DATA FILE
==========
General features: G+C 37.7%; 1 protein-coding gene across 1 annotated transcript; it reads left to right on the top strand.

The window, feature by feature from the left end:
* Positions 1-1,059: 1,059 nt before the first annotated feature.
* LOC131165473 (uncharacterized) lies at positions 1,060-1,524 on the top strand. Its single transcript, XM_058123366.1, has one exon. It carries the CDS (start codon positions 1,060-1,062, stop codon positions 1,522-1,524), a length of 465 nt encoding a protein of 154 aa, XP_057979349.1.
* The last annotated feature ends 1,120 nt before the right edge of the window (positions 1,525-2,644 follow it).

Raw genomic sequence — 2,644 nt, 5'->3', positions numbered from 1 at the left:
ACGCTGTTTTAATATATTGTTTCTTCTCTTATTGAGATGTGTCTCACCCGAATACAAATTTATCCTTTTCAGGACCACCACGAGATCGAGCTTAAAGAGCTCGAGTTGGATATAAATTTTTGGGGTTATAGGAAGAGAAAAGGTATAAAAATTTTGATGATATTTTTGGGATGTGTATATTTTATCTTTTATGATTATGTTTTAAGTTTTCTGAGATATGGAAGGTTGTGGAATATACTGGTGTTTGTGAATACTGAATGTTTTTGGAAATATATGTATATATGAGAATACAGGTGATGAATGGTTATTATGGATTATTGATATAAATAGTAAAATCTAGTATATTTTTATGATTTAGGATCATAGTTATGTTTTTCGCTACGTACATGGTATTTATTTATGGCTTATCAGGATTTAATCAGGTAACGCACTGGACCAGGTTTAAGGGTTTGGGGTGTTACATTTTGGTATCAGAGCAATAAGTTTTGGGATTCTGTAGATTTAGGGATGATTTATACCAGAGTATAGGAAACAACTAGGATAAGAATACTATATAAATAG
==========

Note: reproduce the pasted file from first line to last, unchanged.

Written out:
General features: G+C 37.7%; 1 protein-coding gene across 1 annotated transcript; it reads left to right on the top strand.

The window, feature by feature from the left end:
* Positions 1-1,059: 1,059 nt before the first annotated feature.
* LOC131165473 (uncharacterized) lies at positions 1,060-1,524 on the top strand. Its single transcript, XM_058123366.1, has one exon. It carries the CDS (start codon positions 1,060-1,062, stop codon positions 1,522-1,524), a length of 465 nt encoding a protein of 154 aa, XP_057979349.1.
* The last annotated feature ends 1,120 nt before the right edge of the window (positions 1,525-2,644 follow it).

Raw genomic sequence — 2,644 nt, 5'->3', positions numbered from 1 at the left:
ACGCTGTTTTAATATATTGTTTCTTCTCTTATTGAGATGTGTCTCACCCGAATACAAATTTATCCTTTTCAGGACCACCACGAGATCGAGCTTAAAGAGCTCGAGTTGGATATAAATTTTTGGGGTTATAGGAAGAGAAAAGGTATAAAAATTTTGATGATATTTTTGGGATGTGTATATTTTATCTTTTATGATTATGTTTTAAGTTTTCTGAGATATGGAAGGTTGTGGAATATACTGGTGTTTGTGAATACTGAATGTTTTTGGAAATATATGTATATATGAGAATACAGGTGATGAATGGTTATTATGGATTATTGATATAAATAGTAAAATCTAGTATATTTTTATGATTTAGGATCATAGTTATGTTTTTCGCTACGTACATGGTATTTATTTATGGCTTATCAGGATTTAATCAGGTAACGCACTGGACCAGGTTTAAGGGTTTGGGGTGTTACATTTTGGTATCAGAGCAATAAGTTTTGGGATTCTGTAGATTTAGGGATGATTTATACCAGAGTATAGGAAACAACTAGGATAAGAATACTATATAAATAG